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It will be remembered that Baltimore is pointed out as one of the "ancient" cities of the new world and consequently is full of interest. It was once the Capital of the United States, and the attack of the British fleet in 1814 upon old Fort McHenry was the occasion for the writing of the famous "Star Spangled Banner" by Francis Scott Key. The Battle Monument, opposite the magnificent courthouse, is commemorative of the heroes of this war with Great Britain.

In 1861 the unfortunate attack on the Sixth Massachusetts Regiment by a mob on Pratt Street, was made a prominent feature in history, and Baltimore suffered ignominy therefrom; but since 1898 all new United States histories tell a very similar story of the second visit of the Sixth Massachusetts Regiment, enroute to Tampa to fight against Spain, in which the whole city turned out,

ing up like magic with newer and finer structures.

Among the institutions of learning, Johns Hopkins University and the Woman's College have students from all over the world. The Johns Hopkins Hospital is one of the greatest medical institutions in the world.

All of the high buildings which were partially destroyed during the fire have been rebuilt and a number of new ones added. A noticeable feature in the city's architecture is, that many of the banks and trust buildings are not over two stories in height and are magnificent in their finishings.

Baltimore is convenient, not only to the large cities of the east, but to the seacoast resorts and famous battle-field regions. It is but two hours distant from Philadelphia; three hours to Atlantic City, Ocean City



or Cape May; four hours to New York; a night's ride by boat to Norfolk and Old Point Comfort; two hours to Gettysburg


and Antietam battle fields; two hours and a half to Harper's Ferry-although those coming to Baltimore via the Baltimore & Ohio pass through this historic place. With these side-trip attractions, and not mentioning the delightful opportunities afforded immediately by the Chesapeake Bay, there are untold opportunities to visit the very many seashore resorts all along the Atlantic Coast, inside of a few hours' ride, and special excursion rates are always in effect during the summer.

Baltimore was the birthplace of railroads in the United States; the Baltimore & Ohio being the first and whose first stone, or corner stone, Iwas laid on the Nation's birthday, July 4, 1828. Singularly enough, when the road was surveyed across the Allegheny Mountains it followed for a great portion of the way the National Road, which was surveyed by George Washington, and this road followed the path across the mountains first made by the Indians and known as the Nemacolin Path. The Indian made the pathway; the white man's government made the National Road; advancing civilization brought the railroad, and consequently the territory

through which it passes is most peculiarly associated with the national history of this great republic.

In 1861, when the Civil War broke out, the railroad had linked the Chesapeake Bay with the Ohio River, and it became the great thoroughfare of the Union army, which was continually disputed and fought over by the Confederates. Aside from its thrilling history, its surroundings are most beautiful and picturesque.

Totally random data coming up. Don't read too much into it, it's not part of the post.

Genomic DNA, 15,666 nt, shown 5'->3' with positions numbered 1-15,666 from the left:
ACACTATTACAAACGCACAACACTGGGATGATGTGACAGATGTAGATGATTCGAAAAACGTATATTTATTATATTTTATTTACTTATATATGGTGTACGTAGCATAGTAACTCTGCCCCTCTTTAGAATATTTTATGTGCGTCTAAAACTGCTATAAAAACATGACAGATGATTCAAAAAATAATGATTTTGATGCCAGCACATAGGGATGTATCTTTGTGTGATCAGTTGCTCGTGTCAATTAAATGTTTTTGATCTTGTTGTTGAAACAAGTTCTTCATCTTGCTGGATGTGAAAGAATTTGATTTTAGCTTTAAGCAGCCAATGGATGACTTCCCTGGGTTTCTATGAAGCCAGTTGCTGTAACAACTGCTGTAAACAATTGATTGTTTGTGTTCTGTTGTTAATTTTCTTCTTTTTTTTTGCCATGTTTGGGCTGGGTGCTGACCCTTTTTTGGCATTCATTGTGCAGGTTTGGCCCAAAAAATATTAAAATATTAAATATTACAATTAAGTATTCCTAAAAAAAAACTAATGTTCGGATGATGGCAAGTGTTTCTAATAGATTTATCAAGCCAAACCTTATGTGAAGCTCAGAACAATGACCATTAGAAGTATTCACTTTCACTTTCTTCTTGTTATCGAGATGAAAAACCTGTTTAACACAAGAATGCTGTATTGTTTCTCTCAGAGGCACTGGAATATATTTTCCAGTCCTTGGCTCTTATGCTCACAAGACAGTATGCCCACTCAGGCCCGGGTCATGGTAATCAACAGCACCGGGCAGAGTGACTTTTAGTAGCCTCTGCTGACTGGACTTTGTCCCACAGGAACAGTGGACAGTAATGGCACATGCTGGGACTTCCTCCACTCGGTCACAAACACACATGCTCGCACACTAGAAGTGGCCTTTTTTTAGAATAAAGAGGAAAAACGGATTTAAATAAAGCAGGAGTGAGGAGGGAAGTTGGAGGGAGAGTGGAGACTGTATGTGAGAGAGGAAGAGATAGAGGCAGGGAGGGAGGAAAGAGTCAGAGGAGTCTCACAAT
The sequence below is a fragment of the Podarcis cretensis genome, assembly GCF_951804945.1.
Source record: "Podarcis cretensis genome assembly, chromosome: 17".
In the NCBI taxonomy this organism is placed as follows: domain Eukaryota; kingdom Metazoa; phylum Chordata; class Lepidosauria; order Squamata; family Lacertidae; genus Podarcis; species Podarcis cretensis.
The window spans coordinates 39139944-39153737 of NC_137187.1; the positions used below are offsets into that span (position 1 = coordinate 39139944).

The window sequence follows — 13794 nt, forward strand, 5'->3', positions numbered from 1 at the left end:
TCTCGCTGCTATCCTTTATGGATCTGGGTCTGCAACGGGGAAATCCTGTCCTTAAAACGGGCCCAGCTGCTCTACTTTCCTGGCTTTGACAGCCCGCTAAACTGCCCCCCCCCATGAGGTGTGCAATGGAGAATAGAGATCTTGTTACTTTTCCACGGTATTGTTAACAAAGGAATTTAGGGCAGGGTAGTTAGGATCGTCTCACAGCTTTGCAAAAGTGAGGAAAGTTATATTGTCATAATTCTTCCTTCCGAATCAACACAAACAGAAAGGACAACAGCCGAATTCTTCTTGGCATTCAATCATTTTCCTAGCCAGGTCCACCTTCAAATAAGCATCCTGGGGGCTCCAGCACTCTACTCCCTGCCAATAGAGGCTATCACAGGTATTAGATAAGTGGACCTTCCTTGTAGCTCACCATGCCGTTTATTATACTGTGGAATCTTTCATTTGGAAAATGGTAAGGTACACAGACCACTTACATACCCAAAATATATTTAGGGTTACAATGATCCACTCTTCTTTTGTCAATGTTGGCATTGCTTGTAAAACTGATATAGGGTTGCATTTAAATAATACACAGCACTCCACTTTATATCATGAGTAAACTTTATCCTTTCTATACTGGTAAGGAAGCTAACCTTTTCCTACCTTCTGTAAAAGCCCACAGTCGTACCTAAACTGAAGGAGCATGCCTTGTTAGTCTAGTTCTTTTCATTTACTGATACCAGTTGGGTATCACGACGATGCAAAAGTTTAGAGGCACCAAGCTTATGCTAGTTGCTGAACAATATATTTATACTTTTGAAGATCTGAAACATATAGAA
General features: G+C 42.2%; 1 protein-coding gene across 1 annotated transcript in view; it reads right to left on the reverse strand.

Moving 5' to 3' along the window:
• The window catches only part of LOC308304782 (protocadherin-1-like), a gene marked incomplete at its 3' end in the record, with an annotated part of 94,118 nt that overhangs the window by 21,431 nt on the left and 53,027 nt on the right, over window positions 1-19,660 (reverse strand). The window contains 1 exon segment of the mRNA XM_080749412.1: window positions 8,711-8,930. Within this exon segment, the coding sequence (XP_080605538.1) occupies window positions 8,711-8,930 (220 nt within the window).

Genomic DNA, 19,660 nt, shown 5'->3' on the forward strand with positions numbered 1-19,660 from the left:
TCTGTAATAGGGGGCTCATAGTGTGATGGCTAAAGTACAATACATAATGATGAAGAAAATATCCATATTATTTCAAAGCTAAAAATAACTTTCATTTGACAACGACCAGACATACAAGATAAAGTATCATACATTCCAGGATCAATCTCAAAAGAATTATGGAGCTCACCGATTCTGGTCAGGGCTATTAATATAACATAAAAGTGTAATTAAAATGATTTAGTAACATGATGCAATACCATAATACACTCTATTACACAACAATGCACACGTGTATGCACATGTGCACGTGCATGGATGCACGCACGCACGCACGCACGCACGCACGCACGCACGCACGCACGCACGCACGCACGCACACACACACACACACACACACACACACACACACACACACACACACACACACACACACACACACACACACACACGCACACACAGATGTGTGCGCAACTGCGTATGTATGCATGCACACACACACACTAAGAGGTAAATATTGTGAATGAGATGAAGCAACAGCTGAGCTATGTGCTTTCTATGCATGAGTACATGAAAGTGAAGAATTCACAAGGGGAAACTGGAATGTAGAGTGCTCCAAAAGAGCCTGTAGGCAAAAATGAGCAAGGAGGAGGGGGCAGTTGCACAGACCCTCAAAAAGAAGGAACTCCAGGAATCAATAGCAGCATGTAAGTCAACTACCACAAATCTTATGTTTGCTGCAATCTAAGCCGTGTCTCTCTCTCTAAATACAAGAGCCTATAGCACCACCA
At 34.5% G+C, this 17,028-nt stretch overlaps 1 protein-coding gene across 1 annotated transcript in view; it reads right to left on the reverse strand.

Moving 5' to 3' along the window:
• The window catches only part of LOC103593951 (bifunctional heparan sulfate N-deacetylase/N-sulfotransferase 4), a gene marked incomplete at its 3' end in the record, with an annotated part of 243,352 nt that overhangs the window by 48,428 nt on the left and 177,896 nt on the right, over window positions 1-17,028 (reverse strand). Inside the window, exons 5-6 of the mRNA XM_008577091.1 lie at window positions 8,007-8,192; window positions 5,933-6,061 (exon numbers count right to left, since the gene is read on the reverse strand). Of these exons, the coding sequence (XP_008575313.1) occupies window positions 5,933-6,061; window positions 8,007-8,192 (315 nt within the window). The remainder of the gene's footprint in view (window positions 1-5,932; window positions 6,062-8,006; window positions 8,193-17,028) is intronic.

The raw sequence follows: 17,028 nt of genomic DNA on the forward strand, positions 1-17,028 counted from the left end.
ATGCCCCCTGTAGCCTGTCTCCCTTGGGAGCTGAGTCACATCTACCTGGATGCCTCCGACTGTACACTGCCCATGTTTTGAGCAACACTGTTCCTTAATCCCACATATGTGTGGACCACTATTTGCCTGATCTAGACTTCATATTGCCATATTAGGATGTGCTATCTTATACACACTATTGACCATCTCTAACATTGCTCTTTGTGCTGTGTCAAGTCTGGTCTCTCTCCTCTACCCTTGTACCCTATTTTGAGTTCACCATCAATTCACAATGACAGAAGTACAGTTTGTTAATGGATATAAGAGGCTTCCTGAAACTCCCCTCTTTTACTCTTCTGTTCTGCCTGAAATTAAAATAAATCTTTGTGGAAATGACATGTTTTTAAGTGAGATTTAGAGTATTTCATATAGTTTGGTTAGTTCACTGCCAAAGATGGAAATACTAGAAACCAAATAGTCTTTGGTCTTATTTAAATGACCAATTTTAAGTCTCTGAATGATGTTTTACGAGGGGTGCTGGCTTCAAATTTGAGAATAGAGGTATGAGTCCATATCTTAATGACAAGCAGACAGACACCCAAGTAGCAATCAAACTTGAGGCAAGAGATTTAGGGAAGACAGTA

Along the original route from Wheeling the railway cuts through foothills to Grafton, where it practically begins the ascent of the mountain. The magnificent Cheat River Valley is the first grand picture as the mountain is climbed to the great plateau of the Alleghenies, known as "The Glades," which extend nine miles across the mountain range at the elevation of 2,500 feet. Here high up in the air are Oakland, Mountain Lake Park and Deer Park Descending from Altamont to Piedmont, along the Savage River gorge, it reaches the beautiful Potomac River, passes the famous Palisades and follows the river almost the entire distance to Washington.

The main line from Chicago and Columbus passes through Wheeling; the lines from St. Louis, Louisville and Cincinnati come eastward through Parkersburg, joining the main line at Grafton. At Cumberland,





Md., all of the main lines of the Baltimore & Ohio Railroad meet. Some of the through trains from Chicago come eastward through Akron, where they are met by trains from Cleveland, thence eastward to Pittsburg at the Ohio River. Then the railway follows the Monongahela River through Pennsylvania for fifteen miles through the great steel manufacturing district and coke ovens, to the confluence of the Youghiougheny and Monongahela rivers. Magnificent scenery encompasses the railroad in all directions as it creeps up the western slope of the Alleghenies to its highest elevation of 2,284 feet. The descent of the eastern slope is wild and rugged until it reaches Cumberland.

of the country where Washington and his army of the Revolution suffered such hardships. The country adjacent to the railroad is remarkably beautiful, especially in the region of the Susquehanna, Brandywine and Gunpowder rivers. It is an interesting fact that nearly one-tenth of the entire population of the United States lives within the distance of 226 miles-between New York and Washington. Even though the proportion of the population seems large, yet the traveler who passes through this territory for the first time expects to find it solidly built up; instead there are long stretches of open country and great expanses of water. To accommodate the great amount of travel which naturally exists be